Aleks Gostev

The Flame malware uses several methods to replicate itself. The most interesting one is the use of the Microsoft Windows Update service. This is implemented in Flame’s “SNACK”, “MUNCH” and “GADGET” modules. Being parts of Flame, these modules are easily reconfigurable. The behavior of these modules is controlled by Flame’s global registry, the database that contains thousands of configuration options.

SNACK: NBNS spoofing

The SNACK module creates a RAW network socket for either all or pre-set network interfaces and begins receiving all network packets. It looks for NBNS packets of other machines looking for local network names. When such a packet is received, it is written to an encrypted log file (“%windir%temp~DEB93D.tmp”) and passed on for further processing.

When a name in the NBNS request matches the expression “wpad*” or “MSHOME-F3BE293C”, it responds with its own IP address. If “SNACK.USE_ATTACK_LIST” variable is set to “True”, it also checks whether packets originate from IP addresses specified in its “SNACK.ATTACK_LIST” and responds to machines with these addresses.

“Wpad” is a name used for automatic proxy detection. By responding to “wpad” name requests with its own IP address, the SNACK module announces the infected machine as a proxy server for its local network.

SNACK and MUNCH also communicate with the GADGET unit that provides facilities for handling different events that come from other modules. The Flame’s registry contains LUA modules for processing events like “MUNCH_ATTACKED”, “SNACK_ENTITY.ATTACK_NOW”.

MUNCH: Spoofing proxy detection and Windows Update request

“MUNCH” is the name of the HTTP server module in Flame. It is started only if “MUNCH.SHOULD_RUN” variable is set to “True” and there are no running programs that can alert the victim. These programs (anti-virus, firewalls, network sniffers etc.) are defined in the Flame’s registry in a list called “SECURITY.BAD_PROGRAMS”

When MUNCH is started, it reads a buffer from the “MUNCH.WPAD_DATA” variable, replaces the pattern “%%DEFAULT%%” with the IP address of its best suitable network interface and waits for HTTP requests.

Contents of the “MUNCH.WPAD_DATA” variable

The “MUNCH.WPAD_DATA” buffer is actually a WPAD file that is requested by network clients that implement automatic proxy server detection. The code in the WPAD file matches the MD5 hash of the hostname that the client is connecting to against its own list, and if found, offers itself as a HTTP proxy. We were able to identify some of the hashes:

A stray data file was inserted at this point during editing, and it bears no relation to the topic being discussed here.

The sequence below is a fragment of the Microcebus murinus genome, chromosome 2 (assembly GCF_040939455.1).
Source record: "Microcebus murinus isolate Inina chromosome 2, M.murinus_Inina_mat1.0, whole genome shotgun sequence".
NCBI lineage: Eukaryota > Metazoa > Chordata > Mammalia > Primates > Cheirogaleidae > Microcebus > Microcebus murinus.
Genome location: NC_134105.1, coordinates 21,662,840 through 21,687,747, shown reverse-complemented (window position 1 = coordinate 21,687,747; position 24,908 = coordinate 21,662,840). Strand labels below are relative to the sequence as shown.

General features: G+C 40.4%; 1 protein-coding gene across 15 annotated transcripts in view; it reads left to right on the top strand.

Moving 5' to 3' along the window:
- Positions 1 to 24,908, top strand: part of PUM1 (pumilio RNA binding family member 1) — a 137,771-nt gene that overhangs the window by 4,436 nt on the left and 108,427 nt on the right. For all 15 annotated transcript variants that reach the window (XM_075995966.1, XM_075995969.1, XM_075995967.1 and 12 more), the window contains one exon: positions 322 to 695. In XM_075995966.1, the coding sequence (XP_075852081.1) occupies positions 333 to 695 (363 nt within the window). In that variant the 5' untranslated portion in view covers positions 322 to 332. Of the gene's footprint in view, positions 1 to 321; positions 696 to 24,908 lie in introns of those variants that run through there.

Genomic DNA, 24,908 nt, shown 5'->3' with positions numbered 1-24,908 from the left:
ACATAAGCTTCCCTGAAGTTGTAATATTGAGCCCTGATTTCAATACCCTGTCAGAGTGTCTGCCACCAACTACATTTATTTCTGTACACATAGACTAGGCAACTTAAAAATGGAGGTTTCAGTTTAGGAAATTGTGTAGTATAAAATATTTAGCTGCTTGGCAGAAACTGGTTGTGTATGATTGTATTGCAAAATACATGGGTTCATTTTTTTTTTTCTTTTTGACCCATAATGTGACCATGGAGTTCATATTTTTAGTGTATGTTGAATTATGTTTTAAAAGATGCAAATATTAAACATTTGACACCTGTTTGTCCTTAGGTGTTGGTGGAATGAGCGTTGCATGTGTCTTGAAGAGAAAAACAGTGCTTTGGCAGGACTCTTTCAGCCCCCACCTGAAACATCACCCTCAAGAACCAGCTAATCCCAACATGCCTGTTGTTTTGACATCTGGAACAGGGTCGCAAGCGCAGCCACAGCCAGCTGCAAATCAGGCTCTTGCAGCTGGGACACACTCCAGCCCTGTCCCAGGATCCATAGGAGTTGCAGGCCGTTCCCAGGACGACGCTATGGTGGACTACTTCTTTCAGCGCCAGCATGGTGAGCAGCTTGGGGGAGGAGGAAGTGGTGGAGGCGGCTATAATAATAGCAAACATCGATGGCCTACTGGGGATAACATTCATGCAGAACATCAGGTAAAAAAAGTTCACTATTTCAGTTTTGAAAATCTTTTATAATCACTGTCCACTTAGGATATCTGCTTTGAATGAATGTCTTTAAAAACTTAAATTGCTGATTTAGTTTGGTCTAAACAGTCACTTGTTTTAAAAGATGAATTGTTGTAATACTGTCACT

So, when a machine configured with automatic proxy detection tries to access one of the Windows Update hosts, it receives an IP address of the infected machine from SNACK, and then receives the IP address of the same machine as a proxy server from “wpad.dat” provided by MUNCH. From then, requests to the Windows Update service are passed through the MUNCH server.

When a network client connects to the MUNCH server and requests an URI other than “/wpad.dat” and “/ view.php”, the server:

1) Runs “MUNCH.SHOULD_ATTACK_SCRIPT” – Lua script that checks if the User-Agent header matches at least one of the patterns specified in “MUNCH.USER_AGENTS.CAB_PATTERN_*”. The Flame registry files that we have contained the following patterns:

MUNCH.USER_AGENTS.CAB_PATTERN_4 : WinHttp%-Autoproxy%-Service.*

MUNCH.USER_AGENTS.CAB_PATTERN_3 : Windows%-Update%-Agent.*



2) Checks if the requested URI matches any pattern specified in the list of strings called “MUNCH.GENERIC_BUFFERS.*.data.PATTERN”. If one of the expressions match, it then gets the buffer specified in the corresponding “MUNCH.GENERIC_BUFFERS.*.data.FILE_DATA” value, reads the payload value called “MUNCH.GENERIC_BUFFERS_CONTENT.value_of_FILE_DATA” and sends it to the client.

All the payloads are listed in the Flame’s registry with names starting with “MUNCH.GENERIC_BUFFERS_CONTENT.payload_name”, and are encoded with a fixed 104-byte RC4 key.

Most of the payloads are signed CAB archives. The archives that contain malicious code are signed by “MS” in Dec 2010 and Nov 2011 while other archives seem to originate from the genuine Windows Update service and are signed by “Microsoft Corporation”.

Since the CAB files have valid signatures (revoked by Microsoft at the moment), the Windows Update service receives and processes them as valid updates. They are downloaded and installed, effectively executing the malicious payload.

The main payload module within these CAB files is a downloader component called “Wusetup.ocx” or “WuSetupV.exe”. It collects general information about the computer, including time zone information, and tries to download “http://MSHOME-F3BE293C/view.php”, with host information appended to the request URI. Since the name “MSHOME-F3BE293C” is handled by the SNACK module, the URL points to the running MUNCH server that serves the main Flame module “mssecmgr.ocx” on this URI.

WuSetupV downloads the file, saves it to “%windir%Temp~ZFF042.tmp” on the target machine, loads it as a DLL and invokes its export “DDEnumCallback”, which is Flame’s installation routine. The new machine then becomes infected.

Better than zero-day

When we first discovered Flame, we started looking in its code for at least one exploit that used a zero-day vulnerability to spread Flame and infect other machines inside the network. Given its sophistication and the fact that it infected fully patched Windows 7 machines, there should have been one. What we’ve found now is better than any zero-day exploit. It actually looks more like a “god mode” cheat code – valid code signed by a keychain originating from Microsoft. The signature was discovered and immediately revoked by Microsoft, and a security advisory with update KB2718704 was promptly published.

Categories: Vulnerabilities